Hemingway Arrives – 7/21/1899

History |


Ernest Miller Hemingway was arguably one of the most talented writers to ever live. He has become the model for literary efficiency, creativity and prowess. His work stands as some of the most celebrated in all of English literature. 

His most famous works “The Old Man and the Sea” and “For Whom the Bell Tolls” are current recommended reading for all kinds of school age students. Hemingway’s influence is undeniable.

Hemingway’s style is the thing that is most widely emulated today. His short and choppy prose was unlike anything to come before it. Hemingway believed that people should write how they talk. Forcing flowery language and unnatural metaphors in conversations wasn’t part of his writing vernacular in any way. Trading in the tired concepts from earlier writers, he opted for something innovative. One word responses and singular sentence declarations weren’t widely used in other literary genres during his time. Hemingway changed all of that.

Hemingway was born to a doctor named Clarence and a musician named Grace. He was the second of six children. His parents taught him many different skills ranging from artistic to academic. His unique skills drove him to join the company of other eclectic people early on in his life.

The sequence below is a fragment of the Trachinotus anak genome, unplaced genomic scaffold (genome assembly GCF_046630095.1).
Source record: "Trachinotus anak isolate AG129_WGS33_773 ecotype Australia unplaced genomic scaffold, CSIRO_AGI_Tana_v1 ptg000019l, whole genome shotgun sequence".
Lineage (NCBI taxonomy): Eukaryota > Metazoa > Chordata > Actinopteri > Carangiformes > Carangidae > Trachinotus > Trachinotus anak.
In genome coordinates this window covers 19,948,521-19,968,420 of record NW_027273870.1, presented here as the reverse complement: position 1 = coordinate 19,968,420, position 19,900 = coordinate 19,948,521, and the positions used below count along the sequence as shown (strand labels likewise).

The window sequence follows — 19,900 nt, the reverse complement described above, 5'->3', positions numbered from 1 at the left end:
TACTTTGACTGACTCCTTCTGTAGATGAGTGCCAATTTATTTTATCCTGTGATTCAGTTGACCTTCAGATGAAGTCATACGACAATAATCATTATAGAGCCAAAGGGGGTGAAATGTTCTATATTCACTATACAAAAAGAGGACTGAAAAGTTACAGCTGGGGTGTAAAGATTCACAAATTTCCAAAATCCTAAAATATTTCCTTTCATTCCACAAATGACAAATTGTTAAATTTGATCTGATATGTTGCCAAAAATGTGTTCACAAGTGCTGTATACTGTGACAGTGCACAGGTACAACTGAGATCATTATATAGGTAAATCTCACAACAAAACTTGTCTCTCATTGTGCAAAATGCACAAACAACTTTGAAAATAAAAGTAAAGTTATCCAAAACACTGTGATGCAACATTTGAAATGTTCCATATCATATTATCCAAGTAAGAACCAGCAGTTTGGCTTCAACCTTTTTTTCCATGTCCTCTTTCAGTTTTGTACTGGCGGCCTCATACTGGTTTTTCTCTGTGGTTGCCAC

Following his graduation from Oak Park and River Forest High School in 1917 Hemingway immediately began work in the journalism field. He was a reporter for the Kansas City Star in Missouri and he later volunteered as an ambulance driver in Italy during WWII.

Hemingway grew tired of life in the US and after spending time in Italy he decided to move to Europe in the ’20s. He belonged to several different salons featuring writers like F. Scott Fitzgerald, Gertrude Stein and Ezra Pound. His first collection of short stories was published in 1925 and in 1926 his debut novel “The Sun Also Rises” broke barriers in 1926. 

By 1961 Hemingway was increasingly anxious and depressed. His mental illness was widely documented and featured heavily in some of his most prized works. After settling down in Idaho, his compound became a place where the future writers of the world would visit to pay homage. He killed himself at the home in Ketchum, Idaho in 1928. To this day he is one of the most often emulated and praised writers of the world. Arguably, he is the greatest who has ever lived. 

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